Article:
Cavity Nesting Birds
I was sitting on a downed tree in the Turtle Mountain aspen forest recently when a chickadee seemingly emerged from the trunk of a nearby aspen with something in its mouth. It flew to a nearby tree, dropped the object, then flew back into the tree. This was repeated several times.
It was quickly apparent that this bird was either excavating or cleaning out its nesting cavity. I would never have spotted the cavity without seeing the chickadee travel back and forth. Actually, it took a couple trips by the chickadee before I could spot the cavity where a small branch had been broken off and rotted a bit.
Birds choose different locations for nesting. And one of the factors in nest site selection is to choose a site relatively safe from predators. Many birds carefully place their nests well hidden amongst the foliage of trees and shrubs, or on the ground. And some construct their nests inside a tree! What could be better?
Woodpeckers, of course, excavate their own nest cavities. Many other birds, however, utilize an existing cavity. The list of these birds might surprise you, and includes house wren, bluebirds, chickadees, nuthatches, purple martins, owls, wood ducks, as well as mergansers, buffleheads, and goldeneyes, and the kestrel or sparrow hawk.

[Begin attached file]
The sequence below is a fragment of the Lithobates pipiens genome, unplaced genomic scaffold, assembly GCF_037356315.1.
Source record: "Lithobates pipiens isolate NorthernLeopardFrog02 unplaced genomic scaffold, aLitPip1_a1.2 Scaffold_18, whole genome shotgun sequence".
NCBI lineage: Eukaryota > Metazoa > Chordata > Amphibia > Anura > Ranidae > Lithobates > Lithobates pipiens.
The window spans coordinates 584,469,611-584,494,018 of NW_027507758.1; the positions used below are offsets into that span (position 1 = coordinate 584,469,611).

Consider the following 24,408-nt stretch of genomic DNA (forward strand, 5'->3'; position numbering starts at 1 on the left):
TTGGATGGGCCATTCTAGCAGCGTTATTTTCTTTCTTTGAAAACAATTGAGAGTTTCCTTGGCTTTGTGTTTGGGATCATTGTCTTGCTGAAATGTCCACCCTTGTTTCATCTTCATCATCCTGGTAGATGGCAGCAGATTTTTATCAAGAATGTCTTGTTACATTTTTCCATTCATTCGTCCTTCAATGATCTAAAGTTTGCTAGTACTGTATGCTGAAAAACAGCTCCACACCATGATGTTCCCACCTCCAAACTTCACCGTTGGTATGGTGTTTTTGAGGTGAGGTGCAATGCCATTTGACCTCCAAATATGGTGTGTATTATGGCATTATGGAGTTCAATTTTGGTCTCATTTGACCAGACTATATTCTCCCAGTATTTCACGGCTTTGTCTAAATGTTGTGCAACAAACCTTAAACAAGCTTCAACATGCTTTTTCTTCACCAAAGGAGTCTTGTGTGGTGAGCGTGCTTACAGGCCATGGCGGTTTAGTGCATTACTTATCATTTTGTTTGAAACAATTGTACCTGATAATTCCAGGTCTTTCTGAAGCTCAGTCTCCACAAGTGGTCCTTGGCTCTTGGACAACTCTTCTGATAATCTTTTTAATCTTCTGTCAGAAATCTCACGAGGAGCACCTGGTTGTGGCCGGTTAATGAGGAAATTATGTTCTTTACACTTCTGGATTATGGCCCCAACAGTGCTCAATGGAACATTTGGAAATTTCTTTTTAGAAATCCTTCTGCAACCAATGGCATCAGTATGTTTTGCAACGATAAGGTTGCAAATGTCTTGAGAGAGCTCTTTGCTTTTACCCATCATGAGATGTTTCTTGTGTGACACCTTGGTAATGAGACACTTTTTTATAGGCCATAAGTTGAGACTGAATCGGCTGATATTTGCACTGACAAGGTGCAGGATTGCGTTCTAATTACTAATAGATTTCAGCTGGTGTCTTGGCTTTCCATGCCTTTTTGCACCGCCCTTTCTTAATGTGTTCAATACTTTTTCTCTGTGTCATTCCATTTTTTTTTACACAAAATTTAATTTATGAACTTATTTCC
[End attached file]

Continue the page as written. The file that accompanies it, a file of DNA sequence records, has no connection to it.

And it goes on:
House wrens commonly utilize bird houses, and a bird house is nothing more than a fancy constructed nesting cavity. We have several wren houses in our yard, along with a wren house with an entrance hole that is a little larger than most, which has been claimed by a pair of tree swallows over the past few years.
It might surprise you, but natural nesting cavities are generally in short supply. We are perhaps a bit too efficient at taking down dead or dying trees. I was rather surprised to see an article by the Virginia Department of Forestry suggesting cavity trees for woodlots. They suggest 10-20 live or dead small cavity trees (<12 inch diameter) and 2-5 larger trees (>12 inches diameter) per acre be left on woodlots for cavity nesters.
So, consider putting up some bird houses. And the next time you see a chickadee or other cavity nester flitting around, you might consider observing it for a bit to see if you can find a nest cavity. And if you have some trees that are dead or dying, consider leaving them for the birds if possible.
~ Chuck Lura